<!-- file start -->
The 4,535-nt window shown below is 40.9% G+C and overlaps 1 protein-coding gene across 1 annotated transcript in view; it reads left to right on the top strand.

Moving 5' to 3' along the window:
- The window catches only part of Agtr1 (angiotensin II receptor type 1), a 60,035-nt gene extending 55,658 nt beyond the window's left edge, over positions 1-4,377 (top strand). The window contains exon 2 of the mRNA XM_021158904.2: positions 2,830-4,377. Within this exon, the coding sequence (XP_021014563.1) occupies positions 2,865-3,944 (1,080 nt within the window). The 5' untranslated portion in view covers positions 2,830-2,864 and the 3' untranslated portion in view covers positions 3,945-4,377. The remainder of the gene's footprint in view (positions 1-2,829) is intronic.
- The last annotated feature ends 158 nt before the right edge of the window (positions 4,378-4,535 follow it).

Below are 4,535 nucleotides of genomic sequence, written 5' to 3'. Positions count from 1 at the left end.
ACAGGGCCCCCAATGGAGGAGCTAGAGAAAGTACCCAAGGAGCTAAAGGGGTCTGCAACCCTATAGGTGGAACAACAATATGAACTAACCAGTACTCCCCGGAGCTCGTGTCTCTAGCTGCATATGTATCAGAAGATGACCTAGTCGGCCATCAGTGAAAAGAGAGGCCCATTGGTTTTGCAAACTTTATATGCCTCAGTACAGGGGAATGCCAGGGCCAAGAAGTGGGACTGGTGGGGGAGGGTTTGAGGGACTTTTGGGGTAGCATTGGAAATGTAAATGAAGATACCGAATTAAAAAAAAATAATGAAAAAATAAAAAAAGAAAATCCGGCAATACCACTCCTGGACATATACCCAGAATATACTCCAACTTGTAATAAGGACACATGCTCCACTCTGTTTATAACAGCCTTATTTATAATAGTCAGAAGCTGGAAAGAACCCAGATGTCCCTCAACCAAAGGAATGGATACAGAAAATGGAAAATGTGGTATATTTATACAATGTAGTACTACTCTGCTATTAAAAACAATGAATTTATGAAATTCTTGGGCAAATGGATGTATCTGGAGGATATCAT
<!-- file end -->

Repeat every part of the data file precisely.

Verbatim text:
The 4,535-nt window shown below is 40.9% G+C and overlaps 1 protein-coding gene across 1 annotated transcript in view; it reads left to right on the top strand.

Moving 5' to 3' along the window:
- The window catches only part of Agtr1 (angiotensin II receptor type 1), a 60,035-nt gene extending 55,658 nt beyond the window's left edge, over positions 1-4,377 (top strand). The window contains exon 2 of the mRNA XM_021158904.2: positions 2,830-4,377. Within this exon, the coding sequence (XP_021014563.1) occupies positions 2,865-3,944 (1,080 nt within the window). The 5' untranslated portion in view covers positions 2,830-2,864 and the 3' untranslated portion in view covers positions 3,945-4,377. The remainder of the gene's footprint in view (positions 1-2,829) is intronic.
- The last annotated feature ends 158 nt before the right edge of the window (positions 4,378-4,535 follow it).

Below are 4,535 nucleotides of genomic sequence, written 5' to 3'. Positions count from 1 at the left end.
ACAGGGCCCCCAATGGAGGAGCTAGAGAAAGTACCCAAGGAGCTAAAGGGGTCTGCAACCCTATAGGTGGAACAACAATATGAACTAACCAGTACTCCCCGGAGCTCGTGTCTCTAGCTGCATATGTATCAGAAGATGACCTAGTCGGCCATCAGTGAAAAGAGAGGCCCATTGGTTTTGCAAACTTTATATGCCTCAGTACAGGGGAATGCCAGGGCCAAGAAGTGGGACTGGTGGGGGAGGGTTTGAGGGACTTTTGGGGTAGCATTGGAAATGTAAATGAAGATACCGAATTAAAAAAAAATAATGAAAAAATAAAAAAAGAAAATCCGGCAATACCACTCCTGGACATATACCCAGAATATACTCCAACTTGTAATAAGGACACATGCTCCACTCTGTTTATAACAGCCTTATTTATAATAGTCAGAAGCTGGAAAGAACCCAGATGTCCCTCAACCAAAGGAATGGATACAGAAAATGGAAAATGTGGTATATTTATACAATGTAGTACTACTCTGCTATTAAAAACAATGAATTTATGAAATTCTTGGGCAAATGGATGTATCTGGAGGATATCAT